Data plays an integral role in all aspects of financial inclusion. Over the next two days it will feature prominently in deepening our understanding of consumers' needs and behaviour at the 4th MasterCard Foundation Symposium on Financial Inclusion (SoFi) in Kigali, Rwanda. SoFI brings together over 300 stakeholders in financial inclusion to accelerate the rate and scale of innovation in financial products, services and delivering systems that benefit low-income adults in developing countries.

We will attend the Symposium on behalf of the i2i facility with Louise de Villiers and Herman Smit to help shape the role that data can play in keeping clients at the centre in financial inclusion. The workshop provides the opportunity to share insights from our work and learn from others in the space.

In particular, we are interested in understanding what data financial service providers (FSPs) find relevant. One of the recent trends warranting more attention in financial inclusion is big data, specifically the use of alternative data, combined with new computing powers and analytic techniques. New sources of data are enabling FSPs to get information on consumers that used to be invisible to them. For example, M-Kopa, whose CEO will give tomorrow afternoon’s keynote address, offers pay-as-you-go solar systems in Kenya, Tanzania, and Uganda, and uses a customer’s pay-as-you-go payment history in future loan decision making.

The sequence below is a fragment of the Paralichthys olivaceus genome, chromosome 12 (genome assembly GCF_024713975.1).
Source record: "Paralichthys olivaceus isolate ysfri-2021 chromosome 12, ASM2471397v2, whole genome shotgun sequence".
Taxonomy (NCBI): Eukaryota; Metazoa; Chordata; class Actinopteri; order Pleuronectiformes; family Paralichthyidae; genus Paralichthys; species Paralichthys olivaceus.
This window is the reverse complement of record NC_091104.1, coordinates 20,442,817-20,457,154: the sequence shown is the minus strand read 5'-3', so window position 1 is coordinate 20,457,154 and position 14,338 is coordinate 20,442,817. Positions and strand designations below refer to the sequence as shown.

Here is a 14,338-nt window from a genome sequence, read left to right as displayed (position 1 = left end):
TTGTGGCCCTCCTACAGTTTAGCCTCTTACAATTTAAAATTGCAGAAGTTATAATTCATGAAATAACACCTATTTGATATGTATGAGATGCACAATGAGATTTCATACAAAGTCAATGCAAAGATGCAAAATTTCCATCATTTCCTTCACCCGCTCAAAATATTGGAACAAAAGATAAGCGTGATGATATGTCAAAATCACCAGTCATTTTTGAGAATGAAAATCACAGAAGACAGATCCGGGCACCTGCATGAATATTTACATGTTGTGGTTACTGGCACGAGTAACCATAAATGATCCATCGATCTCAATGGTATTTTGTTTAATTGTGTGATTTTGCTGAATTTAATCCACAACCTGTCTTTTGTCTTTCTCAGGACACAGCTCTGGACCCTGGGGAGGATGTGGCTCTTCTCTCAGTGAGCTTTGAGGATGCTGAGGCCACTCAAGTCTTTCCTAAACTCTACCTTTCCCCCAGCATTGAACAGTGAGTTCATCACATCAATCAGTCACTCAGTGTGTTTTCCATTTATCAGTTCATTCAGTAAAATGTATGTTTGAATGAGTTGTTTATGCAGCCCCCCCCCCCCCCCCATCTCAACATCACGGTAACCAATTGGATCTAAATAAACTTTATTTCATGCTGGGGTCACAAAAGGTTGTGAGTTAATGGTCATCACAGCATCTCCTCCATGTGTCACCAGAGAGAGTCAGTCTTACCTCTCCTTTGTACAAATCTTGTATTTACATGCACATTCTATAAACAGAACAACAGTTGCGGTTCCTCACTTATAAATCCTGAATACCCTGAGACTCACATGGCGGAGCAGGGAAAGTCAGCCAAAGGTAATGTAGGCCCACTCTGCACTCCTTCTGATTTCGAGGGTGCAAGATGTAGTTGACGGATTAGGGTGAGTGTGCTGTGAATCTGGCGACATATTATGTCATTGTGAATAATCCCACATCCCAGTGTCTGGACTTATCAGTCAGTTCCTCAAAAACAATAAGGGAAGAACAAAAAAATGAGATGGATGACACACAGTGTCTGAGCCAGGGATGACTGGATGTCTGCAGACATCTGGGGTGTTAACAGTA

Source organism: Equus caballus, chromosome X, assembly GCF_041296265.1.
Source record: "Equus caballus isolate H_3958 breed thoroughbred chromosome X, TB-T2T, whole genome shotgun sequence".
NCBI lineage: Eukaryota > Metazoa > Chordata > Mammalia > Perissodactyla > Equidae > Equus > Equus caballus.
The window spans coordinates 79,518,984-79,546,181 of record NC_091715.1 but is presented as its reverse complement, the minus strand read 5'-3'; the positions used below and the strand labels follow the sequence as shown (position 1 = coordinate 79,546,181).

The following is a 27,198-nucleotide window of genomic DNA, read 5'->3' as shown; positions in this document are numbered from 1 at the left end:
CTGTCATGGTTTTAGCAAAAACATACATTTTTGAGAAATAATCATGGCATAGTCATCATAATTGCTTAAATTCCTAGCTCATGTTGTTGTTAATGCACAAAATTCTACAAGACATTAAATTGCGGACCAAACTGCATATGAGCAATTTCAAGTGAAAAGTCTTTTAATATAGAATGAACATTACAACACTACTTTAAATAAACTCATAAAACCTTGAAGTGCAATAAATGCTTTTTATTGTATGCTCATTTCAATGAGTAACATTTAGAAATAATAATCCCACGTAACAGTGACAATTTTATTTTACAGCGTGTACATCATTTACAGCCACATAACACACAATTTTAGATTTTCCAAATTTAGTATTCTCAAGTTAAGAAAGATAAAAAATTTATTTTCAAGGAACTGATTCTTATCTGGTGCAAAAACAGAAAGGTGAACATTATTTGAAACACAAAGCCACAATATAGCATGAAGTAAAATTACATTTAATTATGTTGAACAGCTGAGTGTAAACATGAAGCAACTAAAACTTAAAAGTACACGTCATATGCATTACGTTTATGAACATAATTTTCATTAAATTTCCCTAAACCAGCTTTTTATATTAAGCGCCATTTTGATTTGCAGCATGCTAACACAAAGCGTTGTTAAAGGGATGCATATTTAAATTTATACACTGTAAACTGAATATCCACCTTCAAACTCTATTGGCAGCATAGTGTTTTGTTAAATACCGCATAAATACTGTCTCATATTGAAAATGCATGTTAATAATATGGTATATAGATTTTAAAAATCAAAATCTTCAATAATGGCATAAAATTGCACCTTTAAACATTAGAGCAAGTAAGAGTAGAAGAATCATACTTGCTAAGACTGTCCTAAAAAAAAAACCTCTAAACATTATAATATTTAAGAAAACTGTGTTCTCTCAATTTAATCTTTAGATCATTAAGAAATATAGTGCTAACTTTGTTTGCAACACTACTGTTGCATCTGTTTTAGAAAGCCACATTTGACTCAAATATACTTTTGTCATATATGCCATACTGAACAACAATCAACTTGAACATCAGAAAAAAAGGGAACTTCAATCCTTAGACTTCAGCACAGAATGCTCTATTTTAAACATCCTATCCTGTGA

Big data allows us to observe patterns amongst consumers to help us better understand, but also through analytics, to more accurately predict their behaviour. InVenture has found that if at least 40% of an applicant’s contact list were organised with both first and last names, they were 16 times more likely to pay bills on time. These types of insights are enabling providers to viably expand small credit to millions of previously excluded adults globally.

We look forward to learning more about how big data is being used to understand consumer behaviour from Paul Kweheria of Kenya Commercial Bank (KCB) Group. Paul will join i2i’s Herman Smit and Rose Roslinga from Pula Advisors on a televised panel on Deploying Data to Understand Clients Better, facilitated by CNBC Africa. Paul will share some of KCBs insights on small-holder farmers in Kenya, based on the transactional data from their M-Pesa account holders and available data from dairy cooperatives.

Alternative data is only one source in the data architecture that FSPs draw on to understand customers. There are also nationally representative demand-side surveys (e.g. FinScope, or Findex), geospatial data (e.g. and qualitative data (e.g. Financial Diaries). We are interested in understanding how these different datasets are already used by providers and what the barriers to access and further use are. For example, the sample size for financial diaries data is often too small to identify statistically significant patterns that can predict future financial behaviour. However, this small data can offer greater insight into how specific groups of consumers act. For example, the Omidiyar Network recently released a report in partnership with Bankable Frontiers Associates on how providers can help close the financial gender gap using the financial diaries methodology and data collected in India, Kenya and Mexico.